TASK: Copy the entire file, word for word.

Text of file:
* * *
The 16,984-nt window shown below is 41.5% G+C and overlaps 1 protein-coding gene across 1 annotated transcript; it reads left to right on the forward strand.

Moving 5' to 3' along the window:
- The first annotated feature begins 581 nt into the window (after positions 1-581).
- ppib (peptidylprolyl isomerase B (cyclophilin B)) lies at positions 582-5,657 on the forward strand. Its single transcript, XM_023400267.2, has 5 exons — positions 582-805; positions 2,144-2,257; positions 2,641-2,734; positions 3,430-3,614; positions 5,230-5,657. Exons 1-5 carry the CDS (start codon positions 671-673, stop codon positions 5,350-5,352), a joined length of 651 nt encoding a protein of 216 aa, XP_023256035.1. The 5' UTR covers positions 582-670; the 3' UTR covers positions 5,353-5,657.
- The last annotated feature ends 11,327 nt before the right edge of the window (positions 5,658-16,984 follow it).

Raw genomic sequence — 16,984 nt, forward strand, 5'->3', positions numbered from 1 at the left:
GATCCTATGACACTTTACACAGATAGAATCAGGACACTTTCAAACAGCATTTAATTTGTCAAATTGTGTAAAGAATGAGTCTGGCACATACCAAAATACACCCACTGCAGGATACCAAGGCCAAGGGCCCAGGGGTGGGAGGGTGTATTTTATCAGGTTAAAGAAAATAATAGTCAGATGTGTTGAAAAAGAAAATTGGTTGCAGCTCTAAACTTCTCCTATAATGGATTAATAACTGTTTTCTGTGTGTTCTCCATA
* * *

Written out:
The 16,984-nt window shown below is 41.5% G+C and overlaps 1 protein-coding gene across 1 annotated transcript; it reads left to right on the forward strand.

Moving 5' to 3' along the window:
- The first annotated feature begins 581 nt into the window (after positions 1-581).
- ppib (peptidylprolyl isomerase B (cyclophilin B)) lies at positions 582-5,657 on the forward strand. Its single transcript, XM_023400267.2, has 5 exons — positions 582-805; positions 2,144-2,257; positions 2,641-2,734; positions 3,430-3,614; positions 5,230-5,657. Exons 1-5 carry the CDS (start codon positions 671-673, stop codon positions 5,350-5,352), a joined length of 651 nt encoding a protein of 216 aa, XP_023256035.1. The 5' UTR covers positions 582-670; the 3' UTR covers positions 5,353-5,657.
- The last annotated feature ends 11,327 nt before the right edge of the window (positions 5,658-16,984 follow it).

Raw genomic sequence — 16,984 nt, forward strand, 5'->3', positions numbered from 1 at the left:
GATCCTATGACACTTTACACAGATAGAATCAGGACACTTTCAAACAGCATTTAATTTGTCAAATTGTGTAAAGAATGAGTCTGGCACATACCAAAATACACCCACTGCAGGATACCAAGGCCAAGGGCCCAGGGGTGGGAGGGTGTATTTTATCAGGTTAAAGAAAATAATAGTCAGATGTGTTGAAAAAGAAAATTGGTTGCAGCTCTAAACTTCTCCTATAATGGATTAATAACTGTTTTCTGTGTGTTCTCCATA